Good works are not optional for the Christian. Christians who live in habitual, unrepentant sin show themselves not to be true Christians. Of course, we all stumble (James 3:2; 1 John 1:8). But there’s a difference between falling into sin and jumping in with both feet. It doesn’t matter the sin—pride, slander, robbery, covetousness, or sexual immorality—if we give ourselves to it and live in it with joyful abandon, we will not inherit the kingdom of God. Simply put, people walking day after day in the same sin without a fight or repentance go to hell (1 Cor. 6:9-10; Gal. 5:19-21; 1 John 3:14).
In our day careful attention needs to be paid to the issue of sexual immorality in particular. This isn’t because Christians are prudes or like to judge others or are obsessed with sex. We have to talk about sexual sin because it is the idol of our age. For the church to be silent on the most important ethical matters of our day would be irresponsible and cowardly. This means Christians have difficult waters ahead, especially as it relates to the issue of homosexuality. How can we talk about sexual immorality in a way that is both true and gracious?
First, we need courage. We need courage to say that unchecked, unrepentant sexual immorality–like unchecked, unrepentant theft, greed, drunkenness, anger, and bitterness–cannot be tolerated in the church. We need courage in our churches, our denominations, our schools, and our parachurch organizations to affirm clearly—not just on paper, but in our preaching and actions—that blatant sin, of any kind (especially when it is persistent), is to be lovingly rebuked, not celebrated and solemnized. The peace-loving, conflict-avoiding, middle of the roaders need courage to stand on God’s word and not compromise for fear of being thought mean, narrow, majoring on the minors, a distraction, or arrogantly self-assured. Young people especially need courage to stick out in their schools and among their friends as they winsomely defend the belief that marriage should be between a man and a woman for a lifetime.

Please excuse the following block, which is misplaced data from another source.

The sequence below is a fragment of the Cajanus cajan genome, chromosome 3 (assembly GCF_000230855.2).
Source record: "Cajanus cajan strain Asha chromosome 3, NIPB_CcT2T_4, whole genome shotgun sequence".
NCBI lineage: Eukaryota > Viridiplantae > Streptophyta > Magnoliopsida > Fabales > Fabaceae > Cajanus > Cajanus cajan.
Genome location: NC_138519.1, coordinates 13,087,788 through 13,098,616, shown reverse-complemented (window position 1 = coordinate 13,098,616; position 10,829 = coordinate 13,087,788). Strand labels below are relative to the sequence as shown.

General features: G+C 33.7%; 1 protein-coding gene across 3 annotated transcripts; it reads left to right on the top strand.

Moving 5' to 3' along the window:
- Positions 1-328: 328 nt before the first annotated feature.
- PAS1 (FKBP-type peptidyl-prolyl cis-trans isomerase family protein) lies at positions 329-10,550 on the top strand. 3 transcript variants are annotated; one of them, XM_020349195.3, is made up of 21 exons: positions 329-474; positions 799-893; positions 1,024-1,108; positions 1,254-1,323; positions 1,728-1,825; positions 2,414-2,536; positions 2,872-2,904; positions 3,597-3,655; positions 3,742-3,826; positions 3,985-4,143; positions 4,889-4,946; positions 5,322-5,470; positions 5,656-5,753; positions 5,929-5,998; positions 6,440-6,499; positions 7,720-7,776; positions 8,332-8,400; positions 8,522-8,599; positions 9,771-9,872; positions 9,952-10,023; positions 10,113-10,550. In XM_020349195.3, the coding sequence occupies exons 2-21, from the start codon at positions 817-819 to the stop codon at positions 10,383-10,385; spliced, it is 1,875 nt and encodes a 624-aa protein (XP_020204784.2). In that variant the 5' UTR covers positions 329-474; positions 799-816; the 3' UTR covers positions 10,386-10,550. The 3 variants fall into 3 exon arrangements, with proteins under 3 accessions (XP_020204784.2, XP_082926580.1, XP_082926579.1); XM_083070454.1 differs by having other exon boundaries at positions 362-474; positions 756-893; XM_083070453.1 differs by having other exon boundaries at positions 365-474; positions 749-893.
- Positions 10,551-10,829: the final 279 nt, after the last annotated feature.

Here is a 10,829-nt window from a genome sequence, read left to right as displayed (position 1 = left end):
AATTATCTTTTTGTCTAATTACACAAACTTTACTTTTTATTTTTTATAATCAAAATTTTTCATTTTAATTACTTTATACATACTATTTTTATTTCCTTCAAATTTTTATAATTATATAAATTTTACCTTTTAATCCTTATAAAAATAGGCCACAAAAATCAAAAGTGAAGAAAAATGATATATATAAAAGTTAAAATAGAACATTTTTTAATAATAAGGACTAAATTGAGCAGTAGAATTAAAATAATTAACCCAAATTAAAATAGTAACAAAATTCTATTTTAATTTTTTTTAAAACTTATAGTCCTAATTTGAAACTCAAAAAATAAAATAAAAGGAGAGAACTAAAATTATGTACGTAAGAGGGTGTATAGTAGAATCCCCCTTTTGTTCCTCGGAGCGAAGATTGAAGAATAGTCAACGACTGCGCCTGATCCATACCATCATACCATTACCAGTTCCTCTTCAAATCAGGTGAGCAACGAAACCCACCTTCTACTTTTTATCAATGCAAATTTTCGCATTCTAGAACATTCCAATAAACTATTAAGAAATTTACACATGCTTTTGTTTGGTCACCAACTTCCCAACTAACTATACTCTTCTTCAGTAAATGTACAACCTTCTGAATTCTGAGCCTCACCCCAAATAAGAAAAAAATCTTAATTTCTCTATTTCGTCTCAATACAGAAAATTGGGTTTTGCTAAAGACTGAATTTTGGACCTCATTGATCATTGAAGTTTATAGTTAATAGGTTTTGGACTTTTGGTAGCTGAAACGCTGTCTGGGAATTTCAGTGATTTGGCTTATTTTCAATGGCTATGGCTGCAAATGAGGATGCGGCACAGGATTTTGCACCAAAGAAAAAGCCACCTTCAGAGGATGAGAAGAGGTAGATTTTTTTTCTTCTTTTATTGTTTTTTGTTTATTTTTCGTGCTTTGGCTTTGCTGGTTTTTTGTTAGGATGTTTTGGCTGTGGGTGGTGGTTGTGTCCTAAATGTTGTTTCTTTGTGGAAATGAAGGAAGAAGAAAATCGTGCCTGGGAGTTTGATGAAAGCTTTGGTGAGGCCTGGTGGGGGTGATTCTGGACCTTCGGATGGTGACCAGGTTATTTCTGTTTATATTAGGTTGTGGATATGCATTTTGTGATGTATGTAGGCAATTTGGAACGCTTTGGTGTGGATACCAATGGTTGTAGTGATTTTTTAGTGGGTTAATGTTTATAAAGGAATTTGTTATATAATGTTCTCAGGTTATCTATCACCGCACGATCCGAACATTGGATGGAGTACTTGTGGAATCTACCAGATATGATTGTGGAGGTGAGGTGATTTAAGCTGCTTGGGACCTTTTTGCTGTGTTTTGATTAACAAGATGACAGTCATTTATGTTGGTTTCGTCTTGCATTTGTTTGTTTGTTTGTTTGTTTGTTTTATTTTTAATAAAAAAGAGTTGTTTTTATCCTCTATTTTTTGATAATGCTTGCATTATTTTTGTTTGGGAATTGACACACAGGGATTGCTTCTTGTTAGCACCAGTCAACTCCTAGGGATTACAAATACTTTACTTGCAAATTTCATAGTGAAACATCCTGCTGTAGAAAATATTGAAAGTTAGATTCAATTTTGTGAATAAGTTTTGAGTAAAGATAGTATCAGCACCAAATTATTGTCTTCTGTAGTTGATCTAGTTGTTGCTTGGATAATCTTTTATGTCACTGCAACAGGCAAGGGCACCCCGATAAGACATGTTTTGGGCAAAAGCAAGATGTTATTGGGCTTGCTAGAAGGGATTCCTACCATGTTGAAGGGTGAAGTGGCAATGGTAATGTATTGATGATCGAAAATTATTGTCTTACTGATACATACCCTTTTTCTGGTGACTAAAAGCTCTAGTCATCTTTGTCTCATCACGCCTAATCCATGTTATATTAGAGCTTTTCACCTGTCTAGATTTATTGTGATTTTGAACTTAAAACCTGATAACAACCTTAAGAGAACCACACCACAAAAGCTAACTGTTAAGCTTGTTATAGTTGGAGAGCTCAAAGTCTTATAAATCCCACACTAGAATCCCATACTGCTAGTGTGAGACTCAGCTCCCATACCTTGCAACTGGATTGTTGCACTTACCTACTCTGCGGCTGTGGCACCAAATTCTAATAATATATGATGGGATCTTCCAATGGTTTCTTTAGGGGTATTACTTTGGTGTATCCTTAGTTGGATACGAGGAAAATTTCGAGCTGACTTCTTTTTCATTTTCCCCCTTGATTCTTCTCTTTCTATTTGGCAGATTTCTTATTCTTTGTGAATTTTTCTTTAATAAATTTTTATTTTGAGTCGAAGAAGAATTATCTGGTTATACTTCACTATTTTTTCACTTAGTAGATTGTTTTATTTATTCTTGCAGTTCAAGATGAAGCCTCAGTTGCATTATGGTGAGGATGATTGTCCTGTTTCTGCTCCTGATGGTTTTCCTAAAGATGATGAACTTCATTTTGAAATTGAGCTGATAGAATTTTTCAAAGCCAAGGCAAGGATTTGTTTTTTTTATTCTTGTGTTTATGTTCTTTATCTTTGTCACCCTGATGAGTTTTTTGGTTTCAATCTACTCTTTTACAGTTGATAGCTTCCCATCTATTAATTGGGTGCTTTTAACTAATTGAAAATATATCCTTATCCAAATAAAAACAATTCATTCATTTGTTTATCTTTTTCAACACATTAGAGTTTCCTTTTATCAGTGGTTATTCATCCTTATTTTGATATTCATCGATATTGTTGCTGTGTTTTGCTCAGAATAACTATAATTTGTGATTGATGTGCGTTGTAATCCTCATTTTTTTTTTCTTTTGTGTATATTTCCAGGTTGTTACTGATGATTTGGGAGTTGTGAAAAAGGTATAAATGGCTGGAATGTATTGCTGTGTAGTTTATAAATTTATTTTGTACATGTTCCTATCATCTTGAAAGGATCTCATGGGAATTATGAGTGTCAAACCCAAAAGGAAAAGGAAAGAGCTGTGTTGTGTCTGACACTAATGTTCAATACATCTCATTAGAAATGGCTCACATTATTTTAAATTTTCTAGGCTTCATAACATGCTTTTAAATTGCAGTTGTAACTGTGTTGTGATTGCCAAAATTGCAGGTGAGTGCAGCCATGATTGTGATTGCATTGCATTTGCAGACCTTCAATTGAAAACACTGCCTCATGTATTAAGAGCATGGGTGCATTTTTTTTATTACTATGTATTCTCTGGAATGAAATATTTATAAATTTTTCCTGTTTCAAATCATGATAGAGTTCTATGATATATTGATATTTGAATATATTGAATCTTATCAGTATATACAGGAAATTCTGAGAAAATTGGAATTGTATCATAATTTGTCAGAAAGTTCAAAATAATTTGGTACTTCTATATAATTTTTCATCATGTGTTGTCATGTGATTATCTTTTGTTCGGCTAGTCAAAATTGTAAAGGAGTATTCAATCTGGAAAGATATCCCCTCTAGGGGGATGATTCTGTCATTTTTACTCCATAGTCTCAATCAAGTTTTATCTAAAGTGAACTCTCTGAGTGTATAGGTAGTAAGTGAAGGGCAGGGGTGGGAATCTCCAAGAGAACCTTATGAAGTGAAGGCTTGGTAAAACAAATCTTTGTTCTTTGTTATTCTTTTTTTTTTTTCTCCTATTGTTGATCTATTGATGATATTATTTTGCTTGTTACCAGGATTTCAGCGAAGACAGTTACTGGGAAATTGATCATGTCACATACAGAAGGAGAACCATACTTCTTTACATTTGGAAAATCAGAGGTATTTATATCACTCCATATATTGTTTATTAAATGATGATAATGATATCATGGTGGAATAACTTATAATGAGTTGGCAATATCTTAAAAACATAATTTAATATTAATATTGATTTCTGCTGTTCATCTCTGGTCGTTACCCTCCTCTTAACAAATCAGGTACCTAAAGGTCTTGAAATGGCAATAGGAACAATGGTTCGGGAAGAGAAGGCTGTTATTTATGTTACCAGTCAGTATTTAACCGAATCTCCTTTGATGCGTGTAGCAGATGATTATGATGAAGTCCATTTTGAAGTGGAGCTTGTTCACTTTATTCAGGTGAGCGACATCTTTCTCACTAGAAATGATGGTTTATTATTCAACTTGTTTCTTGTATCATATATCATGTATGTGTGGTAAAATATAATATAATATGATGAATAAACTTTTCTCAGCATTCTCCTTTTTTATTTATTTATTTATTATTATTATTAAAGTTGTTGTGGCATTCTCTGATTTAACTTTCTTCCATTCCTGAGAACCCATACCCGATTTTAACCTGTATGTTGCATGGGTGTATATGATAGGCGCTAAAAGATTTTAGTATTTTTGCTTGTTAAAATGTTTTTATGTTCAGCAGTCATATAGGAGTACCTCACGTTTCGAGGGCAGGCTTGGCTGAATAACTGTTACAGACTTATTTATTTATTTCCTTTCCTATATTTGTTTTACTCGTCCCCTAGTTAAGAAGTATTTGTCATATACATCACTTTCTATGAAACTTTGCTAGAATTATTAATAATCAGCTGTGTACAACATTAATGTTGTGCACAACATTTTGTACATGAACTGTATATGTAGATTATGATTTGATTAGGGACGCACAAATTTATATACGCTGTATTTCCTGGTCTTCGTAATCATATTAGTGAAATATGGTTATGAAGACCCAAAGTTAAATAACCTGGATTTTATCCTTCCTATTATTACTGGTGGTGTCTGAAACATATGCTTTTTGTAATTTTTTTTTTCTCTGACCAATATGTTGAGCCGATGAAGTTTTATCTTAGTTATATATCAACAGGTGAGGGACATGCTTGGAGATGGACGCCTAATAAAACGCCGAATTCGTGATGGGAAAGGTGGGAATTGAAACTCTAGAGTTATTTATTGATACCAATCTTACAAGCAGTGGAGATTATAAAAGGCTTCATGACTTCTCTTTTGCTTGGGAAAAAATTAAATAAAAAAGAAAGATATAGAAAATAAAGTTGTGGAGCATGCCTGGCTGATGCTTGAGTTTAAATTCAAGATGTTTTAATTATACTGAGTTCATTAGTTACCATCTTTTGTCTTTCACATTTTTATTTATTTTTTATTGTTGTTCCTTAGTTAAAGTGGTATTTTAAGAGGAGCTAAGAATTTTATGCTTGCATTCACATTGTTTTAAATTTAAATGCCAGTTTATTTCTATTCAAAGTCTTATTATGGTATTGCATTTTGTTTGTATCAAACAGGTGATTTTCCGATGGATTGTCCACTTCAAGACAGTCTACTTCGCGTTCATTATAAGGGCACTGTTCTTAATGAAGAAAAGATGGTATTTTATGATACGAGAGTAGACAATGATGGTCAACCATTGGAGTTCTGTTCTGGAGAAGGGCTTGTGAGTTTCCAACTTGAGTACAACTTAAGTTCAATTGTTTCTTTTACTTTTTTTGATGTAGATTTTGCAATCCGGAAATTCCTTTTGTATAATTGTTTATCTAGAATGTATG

Second, we need humility. We need to check our own hearts to make sure our courage does not become hostility, and our love for the word of God does not become disdain for those who disobey it. We need to ask God to show us our blind spots, whether it has to do with divorce, or greed, or self-righteousness. We need to repent of pride. We need to repent of our own sexual sins.
Third, we need love. We must be willing to touch—emotionally, socially, and physically—those who sin just like us, even if they sin in different ways than some of us. We need to love enough to listen to those who struggle with sexual temptations. We need to love enough to suffer with those who suffer and be willing to suffer for standing on the word of God.
Fourth, we need hope. We need hope that God can change the hardest heart and slowly, over time, change the deepest addictions, habits, and affections. And if he chooses not to, we need hope to believe he can give us the grace to walk in the light as he is in the light. We need to offer hope—the hope of God’s mercy, the hope of forgiveness, the hope of eternal life, the hope of a warm, truth-filled, grace-saturated church community, the hope of 1 Corinthians 6 that “such were some of you.”
Finally, we need prayer. Pray that evangelical churches and institutions would not do the easy thing and try to make all sides happy under the guise of conversation and dialogue, but do the hard, loving thing and call sin sin so that grace can be grace and God can show himself to be the sort of God who forgives our iniquities, heals our diseases, redeems our life from the pit, crowns us with steadfast love and mercy, and satisfies us with good. Pray for those who struggle with sexual temptation—whether it be pornography, lust, or same gender attraction. Pray that our churches would be welcoming places for strugglers, sinners, and sufferers. Pray for open doors to minister to those who often hate the church—sometimes for bad reasons and sometimes for understandable reasons. Pray for those in the gay community—one of the least reached peoples on earth—that they would be open to the truth of God’s word and that our hearts would be open to them. Pray that God would rid us of unrighteous anger, cowardice, compromise, and fear. Pray that the precious, holy, merciful name of Jesus would be hallowed, and that the light of Christ would shine in the dark places in our cities, and in the dark places in our churches, and in the dark places of our own hearts.